Wednesday, 20 August 2014
Pride, the saying goes, comes before a fall.
Literally, in my case.
I went to the parents' recently for a long weekend, taking advantage of a rare and much-deserved quiet spell at work, and predictably headed straight up to the yard on the Friday morning.
"Wear your body protector," The Writer had said sternly as I left the flat, he departing to Wales for his best man's birthday and a weekend camping in the hills. "And if you don't, at least pretend to me that you did."
Of course I didn't. I find them uncomfortable to ride in so only wear them when there's a higher-than-good chance I'll be hitting the deck (i.e., only when I'm hunting), and having not come off in more than 20 years, I wasn't going to add another layer to a hot and sticky summer morning hack.
One of the girls led Lilo, a young-looking skewbald mare, brand new to the yard, to the mounting block.
"Any quirks I should know about?" I said as I settled into the saddle and tightened the girth.
"No, she's fine," the girl said, patting the horse on the bum.
About ten minutes into the ride, I realised that 'fine' depended on your definition.
I didn't mind her looking around and being a little nervous given that she was new to the area. But I did mind the attempts to break the land speed record in a trot down a farm track. And by the time we'd stopped to let one horse have a wee and Lilo had kicked out at the horse behind her and I'd had to sit firm to stop her shooting off across the field, I was aware that she was going to take a little more handling than I'd planned.
Most things followed well, the poor creature behind keeping his distance, as we attempted a controlled canter along a field of stubble. Thankfully I managed to keep a hand on the brakes, but wasn't expecting the enormous buck that came halfway up the field, throwing me with some force up Lilo's brown and white neck. I eased myself back down into the saddle and gave her a tap on the bum, feeling several kinds of smug with myself that I'd taken a good look through her ears and still managed not to sail through them.
A less eventful while passed, and we came up to the entrance of a village. Two dogs were barking hell for leather at a gate across the drive to a large house. I could feel the horse tighten beneath me as we came up. I kept my leg on and we walked forward.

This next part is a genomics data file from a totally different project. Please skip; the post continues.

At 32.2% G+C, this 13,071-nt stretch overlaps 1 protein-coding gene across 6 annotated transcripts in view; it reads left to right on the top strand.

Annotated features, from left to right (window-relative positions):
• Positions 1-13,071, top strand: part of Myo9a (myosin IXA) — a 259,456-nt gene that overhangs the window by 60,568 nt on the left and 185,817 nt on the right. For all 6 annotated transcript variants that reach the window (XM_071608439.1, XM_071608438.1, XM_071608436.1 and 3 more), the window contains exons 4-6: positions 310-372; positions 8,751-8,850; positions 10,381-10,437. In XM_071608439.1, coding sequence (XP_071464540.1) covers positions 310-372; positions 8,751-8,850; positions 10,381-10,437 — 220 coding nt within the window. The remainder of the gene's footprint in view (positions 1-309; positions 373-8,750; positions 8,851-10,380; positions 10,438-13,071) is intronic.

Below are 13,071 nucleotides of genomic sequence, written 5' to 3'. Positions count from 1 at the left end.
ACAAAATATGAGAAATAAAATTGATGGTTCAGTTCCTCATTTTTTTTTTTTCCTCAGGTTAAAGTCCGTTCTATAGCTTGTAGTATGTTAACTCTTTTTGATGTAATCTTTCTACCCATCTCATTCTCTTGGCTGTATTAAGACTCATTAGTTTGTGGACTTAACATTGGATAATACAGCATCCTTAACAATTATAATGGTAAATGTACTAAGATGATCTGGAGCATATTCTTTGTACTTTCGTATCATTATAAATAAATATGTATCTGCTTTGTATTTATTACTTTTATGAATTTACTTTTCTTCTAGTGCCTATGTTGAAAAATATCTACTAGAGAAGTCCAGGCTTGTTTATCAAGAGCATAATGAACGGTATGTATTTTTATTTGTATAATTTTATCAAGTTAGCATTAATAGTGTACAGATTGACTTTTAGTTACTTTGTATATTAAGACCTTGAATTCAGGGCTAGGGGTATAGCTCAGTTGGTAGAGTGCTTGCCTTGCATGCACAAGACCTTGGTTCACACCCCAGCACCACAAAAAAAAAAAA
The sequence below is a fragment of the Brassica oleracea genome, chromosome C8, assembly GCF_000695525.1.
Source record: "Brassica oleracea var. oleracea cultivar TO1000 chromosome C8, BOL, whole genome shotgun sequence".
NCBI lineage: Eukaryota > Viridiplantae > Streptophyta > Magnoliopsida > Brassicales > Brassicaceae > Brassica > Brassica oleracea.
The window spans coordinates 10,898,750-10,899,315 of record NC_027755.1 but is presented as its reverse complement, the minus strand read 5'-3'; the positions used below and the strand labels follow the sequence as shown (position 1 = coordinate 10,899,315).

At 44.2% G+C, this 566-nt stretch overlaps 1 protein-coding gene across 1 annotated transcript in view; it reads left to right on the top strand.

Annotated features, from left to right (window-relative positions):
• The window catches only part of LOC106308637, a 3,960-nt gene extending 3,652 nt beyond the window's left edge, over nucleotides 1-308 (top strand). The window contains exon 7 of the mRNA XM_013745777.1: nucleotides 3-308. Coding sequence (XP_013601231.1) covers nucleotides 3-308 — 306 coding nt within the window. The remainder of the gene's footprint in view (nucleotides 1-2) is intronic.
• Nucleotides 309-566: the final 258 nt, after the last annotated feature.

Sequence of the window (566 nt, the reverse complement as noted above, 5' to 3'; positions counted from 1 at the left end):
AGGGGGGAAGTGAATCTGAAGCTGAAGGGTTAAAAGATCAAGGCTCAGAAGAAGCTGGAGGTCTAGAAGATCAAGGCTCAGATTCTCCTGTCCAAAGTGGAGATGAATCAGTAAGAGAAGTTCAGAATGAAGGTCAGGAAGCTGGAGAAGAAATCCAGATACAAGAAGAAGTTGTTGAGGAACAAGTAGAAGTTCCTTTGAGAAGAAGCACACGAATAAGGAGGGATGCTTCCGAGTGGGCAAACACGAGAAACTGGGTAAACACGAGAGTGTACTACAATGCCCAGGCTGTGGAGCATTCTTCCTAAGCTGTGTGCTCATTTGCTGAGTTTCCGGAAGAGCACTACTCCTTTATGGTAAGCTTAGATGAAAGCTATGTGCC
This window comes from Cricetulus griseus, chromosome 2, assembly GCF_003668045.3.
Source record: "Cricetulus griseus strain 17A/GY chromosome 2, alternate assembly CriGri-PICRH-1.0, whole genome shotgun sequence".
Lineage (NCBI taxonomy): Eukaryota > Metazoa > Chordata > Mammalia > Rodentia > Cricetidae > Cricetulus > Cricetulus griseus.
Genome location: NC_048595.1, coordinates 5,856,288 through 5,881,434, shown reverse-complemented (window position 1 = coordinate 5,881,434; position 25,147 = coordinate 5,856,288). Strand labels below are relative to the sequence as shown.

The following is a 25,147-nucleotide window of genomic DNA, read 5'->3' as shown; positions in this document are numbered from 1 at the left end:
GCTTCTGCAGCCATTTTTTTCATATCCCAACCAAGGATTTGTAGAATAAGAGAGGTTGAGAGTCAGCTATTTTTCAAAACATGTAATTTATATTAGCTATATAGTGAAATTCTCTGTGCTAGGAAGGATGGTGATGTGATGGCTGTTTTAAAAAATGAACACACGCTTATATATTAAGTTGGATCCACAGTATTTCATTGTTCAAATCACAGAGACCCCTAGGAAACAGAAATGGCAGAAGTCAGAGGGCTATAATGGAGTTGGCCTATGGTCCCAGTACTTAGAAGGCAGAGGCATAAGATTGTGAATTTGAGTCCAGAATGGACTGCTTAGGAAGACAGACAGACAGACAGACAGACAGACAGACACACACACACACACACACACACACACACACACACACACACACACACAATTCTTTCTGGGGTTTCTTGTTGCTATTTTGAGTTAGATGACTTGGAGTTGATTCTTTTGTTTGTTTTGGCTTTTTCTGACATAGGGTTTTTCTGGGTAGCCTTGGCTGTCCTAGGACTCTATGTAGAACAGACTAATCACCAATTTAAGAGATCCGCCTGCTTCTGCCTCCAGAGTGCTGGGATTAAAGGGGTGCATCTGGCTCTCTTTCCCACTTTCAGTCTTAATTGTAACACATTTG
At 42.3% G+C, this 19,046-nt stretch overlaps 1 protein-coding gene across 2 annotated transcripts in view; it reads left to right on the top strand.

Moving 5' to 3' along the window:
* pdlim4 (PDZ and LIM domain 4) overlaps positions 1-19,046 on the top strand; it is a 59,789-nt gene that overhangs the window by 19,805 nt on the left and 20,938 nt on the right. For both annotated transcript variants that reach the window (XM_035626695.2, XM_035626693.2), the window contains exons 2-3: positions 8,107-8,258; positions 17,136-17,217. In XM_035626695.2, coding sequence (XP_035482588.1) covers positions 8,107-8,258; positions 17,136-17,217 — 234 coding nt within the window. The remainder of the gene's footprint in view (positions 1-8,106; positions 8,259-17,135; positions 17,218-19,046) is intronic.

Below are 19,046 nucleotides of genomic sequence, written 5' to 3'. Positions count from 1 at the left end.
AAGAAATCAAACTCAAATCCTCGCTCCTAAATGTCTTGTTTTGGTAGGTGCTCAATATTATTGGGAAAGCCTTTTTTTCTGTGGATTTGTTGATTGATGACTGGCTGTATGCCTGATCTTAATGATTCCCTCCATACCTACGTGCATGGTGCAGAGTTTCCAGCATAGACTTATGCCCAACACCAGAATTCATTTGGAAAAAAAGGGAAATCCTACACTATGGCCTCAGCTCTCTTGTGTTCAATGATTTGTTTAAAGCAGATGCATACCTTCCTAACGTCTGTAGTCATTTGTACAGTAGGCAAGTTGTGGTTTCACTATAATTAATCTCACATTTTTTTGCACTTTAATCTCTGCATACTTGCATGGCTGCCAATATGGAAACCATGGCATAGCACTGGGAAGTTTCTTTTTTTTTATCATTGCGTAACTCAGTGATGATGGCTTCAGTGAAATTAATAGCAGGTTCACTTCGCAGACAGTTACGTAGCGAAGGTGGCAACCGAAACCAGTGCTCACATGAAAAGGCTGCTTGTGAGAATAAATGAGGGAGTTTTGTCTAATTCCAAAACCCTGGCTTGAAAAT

Until we didn't. The dogs kept barking and jumping at the gate, and Lilo panicked. Spinning around, she made for the field of stubble on the other side of the road. Had she just bolted, we would have been fine - I can cope with speed. Had she seen the ditch between the road and the field, we would have been fine - I can cope with a jump and some speed. But she didn't - and proud as I'd been half an hour earlier that I'd kept my seat, there was little I could do when she fled towards the field and, at a panic, fell down into the ditch forelegs first.
Probably thankfully, I was flung with some force straight over her neck and clear of the ditch into the field. She scrambled up the bank and along the field, leaping over the ditch back again where one of the other riders caught her before she could do any damage to any of the cars on either side of our group, waiting for the scene to clear in full view of my spectacular landing.
I did the only thing you can do in that situation: got up, wiggled everything to check there were no breakages, and used a nearby fence post from which to scramble back up into the saddle. Thankfully there was no lasting damage, other than some bruising, a week's worth of soreness and a decades-long record of not falling off that I imagine won't be repeated.